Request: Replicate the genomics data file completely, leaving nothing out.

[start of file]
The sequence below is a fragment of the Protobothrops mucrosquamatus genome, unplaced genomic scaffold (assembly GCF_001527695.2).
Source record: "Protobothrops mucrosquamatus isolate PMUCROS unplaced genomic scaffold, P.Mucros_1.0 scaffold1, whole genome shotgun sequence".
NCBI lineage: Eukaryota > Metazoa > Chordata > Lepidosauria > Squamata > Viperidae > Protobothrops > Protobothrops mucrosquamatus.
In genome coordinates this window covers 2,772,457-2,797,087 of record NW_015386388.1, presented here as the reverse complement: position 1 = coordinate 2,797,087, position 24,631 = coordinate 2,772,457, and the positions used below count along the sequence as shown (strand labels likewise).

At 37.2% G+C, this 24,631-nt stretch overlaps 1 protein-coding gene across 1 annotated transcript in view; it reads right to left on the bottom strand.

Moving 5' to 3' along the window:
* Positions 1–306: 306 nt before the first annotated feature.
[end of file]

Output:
The sequence below is a fragment of the Protobothrops mucrosquamatus genome, unplaced genomic scaffold (assembly GCF_001527695.2).
Source record: "Protobothrops mucrosquamatus isolate PMUCROS unplaced genomic scaffold, P.Mucros_1.0 scaffold1, whole genome shotgun sequence".
NCBI lineage: Eukaryota > Metazoa > Chordata > Lepidosauria > Squamata > Viperidae > Protobothrops > Protobothrops mucrosquamatus.
In genome coordinates this window covers 2,772,457-2,797,087 of record NW_015386388.1, presented here as the reverse complement: position 1 = coordinate 2,797,087, position 24,631 = coordinate 2,772,457, and the positions used below count along the sequence as shown (strand labels likewise).

At 37.2% G+C, this 24,631-nt stretch overlaps 1 protein-coding gene across 1 annotated transcript in view; it reads right to left on the bottom strand.

Moving 5' to 3' along the window:
* Positions 1–306: 306 nt before the first annotated feature.